From: The Jakarta PostBy Abdul Khalik and Andi Haswidi, The Jakarta Post, Jakarta
Stressing that closer economic cooperation among East Asian countries is the key to increased prosperity, Vice President Jusuf Kalla has urged businesspeople and government officials to find ways of overcoming the obstacles hindering economic integration.
Speaking Thursday during an international symposium on the possible establishment of an East Asian Free Trade Area, Kalla warned that gaping income disparities between the countries of the region, as well as differing legal and governmental systems, and levels of infrastructural development, could present major hurdles to greater integration.
A number of countries, he said, had per capita incomes of less than US$1,000 while others had per capita incomes of more than $20,000.
"It's like the chicken and the egg. It could be a problem if we pursue economic cooperation without closing the gap first, but it will take years to overcome the gap. So, the challenge is how to find a harmonious way of achieving both," he told the symposium, organized by the Centre for Strategic and International Studies (CSIS) and the Japan Economic Foundation (JEF).
Leaders from the region floated the idea of creating an East Asian Community during the first East Asian Summit in Kuala Lumpur, Malaysia, last year.
The leaders from the ASEAN countries, plus China, South Korea, Japan, India, Australia and New Zealand, will meet again next month in Cebu, the Philippines, to discuss how to proposal could be implemented.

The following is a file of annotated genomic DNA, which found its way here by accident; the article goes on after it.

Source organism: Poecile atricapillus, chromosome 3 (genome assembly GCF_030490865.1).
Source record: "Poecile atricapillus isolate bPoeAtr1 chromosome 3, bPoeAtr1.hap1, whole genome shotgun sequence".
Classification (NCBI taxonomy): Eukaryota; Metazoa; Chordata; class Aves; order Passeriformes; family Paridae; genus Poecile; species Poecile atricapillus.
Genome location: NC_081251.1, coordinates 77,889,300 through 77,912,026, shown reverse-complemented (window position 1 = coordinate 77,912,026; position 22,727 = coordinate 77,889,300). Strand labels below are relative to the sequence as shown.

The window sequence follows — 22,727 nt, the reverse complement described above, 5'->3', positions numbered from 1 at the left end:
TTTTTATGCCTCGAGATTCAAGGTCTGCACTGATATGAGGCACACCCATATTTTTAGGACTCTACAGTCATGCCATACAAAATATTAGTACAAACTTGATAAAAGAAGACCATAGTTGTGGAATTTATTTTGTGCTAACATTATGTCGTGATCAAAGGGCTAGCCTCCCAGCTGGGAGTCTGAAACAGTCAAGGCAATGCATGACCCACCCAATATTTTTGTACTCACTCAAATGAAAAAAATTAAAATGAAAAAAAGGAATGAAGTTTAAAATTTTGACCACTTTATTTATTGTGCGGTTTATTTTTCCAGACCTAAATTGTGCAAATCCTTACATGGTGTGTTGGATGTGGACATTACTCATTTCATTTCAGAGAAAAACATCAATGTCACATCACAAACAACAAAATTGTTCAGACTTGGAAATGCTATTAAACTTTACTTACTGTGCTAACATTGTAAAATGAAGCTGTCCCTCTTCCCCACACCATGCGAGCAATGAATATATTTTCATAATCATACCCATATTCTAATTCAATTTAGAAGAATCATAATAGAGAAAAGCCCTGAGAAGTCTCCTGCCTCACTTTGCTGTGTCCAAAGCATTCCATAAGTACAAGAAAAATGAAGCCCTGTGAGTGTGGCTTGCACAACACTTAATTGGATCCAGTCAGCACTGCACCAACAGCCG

Many say that the 16 countries together could overtake other groupings, including the European Union and the North American Free Trade Area as it would account for half of the world's population, or more than 3 billion people, and a quarter of the world's total GDP of about US$8.3 trillion.
Kalla said he strongly supported greater regional economic cooperation as the ASEAN) countries, including Indonesia, faced strong competition not only from countries like the United States, but also from big neighbors like China, Japan and South Korea.
Another challenge, Kalla said, was how to combine different levels of technological advancement, human resources development and natural resources endowment so as to produce a solid economic community that was able to compete with other regions.
"Another question is what sort of value system will we use? Will we adopt American or European values? I say we should adopt Asian values in our cooperation. We can feel these values inside ourselves," Kalla said.
He characterized Asian values as a system of ethics that prioritized cooperation over competition.
"It is also about how to say yes and no without causing hard feelings. They won't be easy to apply, but we should try rather than copying other systems and values," Kalla said.
He said that intellectuals, businesspeople and government officials should continue to heighten awareness in society that the ultimate objective of free trade was increased prosperity, rather than to create cutthroat competition within the region.
While acknowledging that Asian values were important for imparting a sense of identity, economist Djisman Simandjuntak of the CSIS said that people would only benefit from freer trade and freer investment if they improved their competencies and skills.
When it came to competencies, societies in this part of the world differed greatly, he added.
Because of this, any regional trade agreement for East Asia needed to pay a great deal of attention to development cooperation.
"I think that any agreement should focus precisely on narrowing the gaps between less developed members and more developed ones, and between people living in poverty and people living in abundance," he told the audience.
Djisman suggested that the region should start with education and training in order to disseminate the knowledge and skills that were needed so that people could benefit from the removal of barriers to the trade in goods and services.